Tim Littlewood, Head of Life Sciences at The Natural History Museum, said: "The Natural History Museum is proud to be collaborating with the Sanger Institute to celebrate their 25th birthday and also to celebrate the advances that molecular techniques such as genome sequencing can bring to the study of UK wildlife. The 80 million specimens we care for, from around the world, hold a wealth of genetic information that enables us to conduct innovative research, addressing global challenges. A focus on UK biodiversity with cutting edge technology is particularly welcome."
So far, twenty of the 25 species have been decided, and the remaining ‘big five’ will be voted for by school children and the public as part of ‘I’m a Scientist, Get Me Out of Here,’ from 6th November to 8th December 2017. Scientists and teams from the Sanger Institute, wider Wellcome Genome Campus, Natural History Museum, and other institutions will champion a species and go head to head to face the public vote. The final five standing will complete the set of species to send to the sequencers.
Lucy Robinson, Citizen Science Programme Manager at the Natural History Museum said: "It's fantastic to be putting school students and the people of the UK in charge of the direction of our scientific research. Through chatting with scientists and voting using the online platform, they can steer this genomic research towards the species and issues they really care about."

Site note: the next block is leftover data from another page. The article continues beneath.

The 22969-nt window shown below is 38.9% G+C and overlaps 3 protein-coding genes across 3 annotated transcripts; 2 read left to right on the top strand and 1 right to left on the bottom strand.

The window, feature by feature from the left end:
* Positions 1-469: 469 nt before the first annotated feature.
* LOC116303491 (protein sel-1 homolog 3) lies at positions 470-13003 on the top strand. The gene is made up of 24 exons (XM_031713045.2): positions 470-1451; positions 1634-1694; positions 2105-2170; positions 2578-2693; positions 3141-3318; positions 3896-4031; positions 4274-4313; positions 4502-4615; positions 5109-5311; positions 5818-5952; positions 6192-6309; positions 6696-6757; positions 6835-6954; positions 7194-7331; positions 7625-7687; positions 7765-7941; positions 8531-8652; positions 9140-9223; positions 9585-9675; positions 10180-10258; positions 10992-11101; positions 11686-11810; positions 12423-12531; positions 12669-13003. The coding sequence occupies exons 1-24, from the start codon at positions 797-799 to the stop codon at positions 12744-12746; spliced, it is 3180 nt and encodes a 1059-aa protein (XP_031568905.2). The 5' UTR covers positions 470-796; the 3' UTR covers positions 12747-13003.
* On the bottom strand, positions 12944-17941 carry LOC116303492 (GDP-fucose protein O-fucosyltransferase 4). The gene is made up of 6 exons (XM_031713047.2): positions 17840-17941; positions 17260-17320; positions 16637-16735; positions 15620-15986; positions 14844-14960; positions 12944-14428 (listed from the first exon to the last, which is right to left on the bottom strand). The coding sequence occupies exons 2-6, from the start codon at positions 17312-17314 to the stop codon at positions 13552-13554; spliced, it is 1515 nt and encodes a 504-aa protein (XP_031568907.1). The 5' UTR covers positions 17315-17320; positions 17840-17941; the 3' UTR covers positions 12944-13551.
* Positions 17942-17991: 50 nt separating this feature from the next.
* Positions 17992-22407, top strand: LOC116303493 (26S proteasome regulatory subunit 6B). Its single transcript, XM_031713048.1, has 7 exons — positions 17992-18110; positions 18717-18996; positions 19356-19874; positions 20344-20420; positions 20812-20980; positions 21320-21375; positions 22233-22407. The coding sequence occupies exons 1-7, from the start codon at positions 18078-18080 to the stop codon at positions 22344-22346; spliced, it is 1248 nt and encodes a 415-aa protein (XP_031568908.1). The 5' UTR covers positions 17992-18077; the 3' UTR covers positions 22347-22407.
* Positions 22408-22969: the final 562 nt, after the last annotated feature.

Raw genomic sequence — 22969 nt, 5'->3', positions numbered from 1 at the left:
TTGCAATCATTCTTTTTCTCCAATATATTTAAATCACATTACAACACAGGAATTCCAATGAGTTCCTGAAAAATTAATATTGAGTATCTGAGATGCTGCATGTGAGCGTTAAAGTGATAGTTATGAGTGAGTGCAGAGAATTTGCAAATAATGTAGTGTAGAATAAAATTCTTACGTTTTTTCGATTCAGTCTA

Computer scientists at Carnegie Mellon University say neural networks and supervised machine learning techniques can efficiently characterize cells that have been studied using single cell RNA-sequencing (scRNA-seq). This finding could help researchers identify new cell subtypes and differentiate between healthy and diseased cells.
As genome editing technologies advance toward clinical therapies, they are raising hopes of a completely new way to treat disease. However, challenges need to be addressed before potential treatments can be widely used in patients. To tackle these challenges, the National Institutes of Health has launched the Somatic Cell Genome Editing program, which has awarded multiple grants including more than $3.6 million to assess the safety of genome editing in human cells and tissues.